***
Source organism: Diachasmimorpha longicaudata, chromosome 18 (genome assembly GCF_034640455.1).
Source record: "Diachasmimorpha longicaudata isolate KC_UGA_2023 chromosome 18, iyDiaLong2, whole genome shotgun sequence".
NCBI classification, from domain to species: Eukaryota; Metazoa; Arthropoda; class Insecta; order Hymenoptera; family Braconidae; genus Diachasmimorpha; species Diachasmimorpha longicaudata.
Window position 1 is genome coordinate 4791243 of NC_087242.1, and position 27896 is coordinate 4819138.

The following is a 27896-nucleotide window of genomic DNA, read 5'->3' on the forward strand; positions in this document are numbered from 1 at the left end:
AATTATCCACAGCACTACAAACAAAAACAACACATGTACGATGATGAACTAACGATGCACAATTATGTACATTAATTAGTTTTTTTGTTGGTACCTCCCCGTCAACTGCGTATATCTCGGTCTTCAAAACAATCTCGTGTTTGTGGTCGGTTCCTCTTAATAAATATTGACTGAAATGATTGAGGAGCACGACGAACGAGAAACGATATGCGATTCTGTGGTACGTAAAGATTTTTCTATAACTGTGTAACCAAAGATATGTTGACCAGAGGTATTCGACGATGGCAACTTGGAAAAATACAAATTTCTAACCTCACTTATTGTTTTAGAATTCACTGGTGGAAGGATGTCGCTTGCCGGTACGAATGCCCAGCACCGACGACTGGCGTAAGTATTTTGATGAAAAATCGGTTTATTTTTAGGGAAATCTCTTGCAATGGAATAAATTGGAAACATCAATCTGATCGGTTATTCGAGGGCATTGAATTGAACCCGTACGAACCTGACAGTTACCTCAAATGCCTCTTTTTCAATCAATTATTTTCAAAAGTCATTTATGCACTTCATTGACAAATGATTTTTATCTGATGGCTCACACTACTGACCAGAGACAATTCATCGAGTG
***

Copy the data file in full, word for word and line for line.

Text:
Source organism: Diachasmimorpha longicaudata, chromosome 18 (genome assembly GCF_034640455.1).
Source record: "Diachasmimorpha longicaudata isolate KC_UGA_2023 chromosome 18, iyDiaLong2, whole genome shotgun sequence".
NCBI classification, from domain to species: Eukaryota; Metazoa; Arthropoda; class Insecta; order Hymenoptera; family Braconidae; genus Diachasmimorpha; species Diachasmimorpha longicaudata.
Window position 1 is genome coordinate 4791243 of NC_087242.1, and position 27896 is coordinate 4819138.

The following is a 27896-nucleotide window of genomic DNA, read 5'->3' on the forward strand; positions in this document are numbered from 1 at the left end:
AATTATCCACAGCACTACAAACAAAAACAACACATGTACGATGATGAACTAACGATGCACAATTATGTACATTAATTAGTTTTTTTGTTGGTACCTCCCCGTCAACTGCGTATATCTCGGTCTTCAAAACAATCTCGTGTTTGTGGTCGGTTCCTCTTAATAAATATTGACTGAAATGATTGAGGAGCACGACGAACGAGAAACGATATGCGATTCTGTGGTACGTAAAGATTTTTCTATAACTGTGTAACCAAAGATATGTTGACCAGAGGTATTCGACGATGGCAACTTGGAAAAATACAAATTTCTAACCTCACTTATTGTTTTAGAATTCACTGGTGGAAGGATGTCGCTTGCCGGTACGAATGCCCAGCACCGACGACTGGCGTAAGTATTTTGATGAAAAATCGGTTTATTTTTAGGGAAATCTCTTGCAATGGAATAAATTGGAAACATCAATCTGATCGGTTATTCGAGGGCATTGAATTGAACCCGTACGAACCTGACAGTTACCTCAAATGCCTCTTTTTCAATCAATTATTTTCAAAAGTCATTTATGCACTTCATTGACAAATGATTTTTATCTGATGGCTCACACTACTGACCAGAGACAATTCATCGAGTG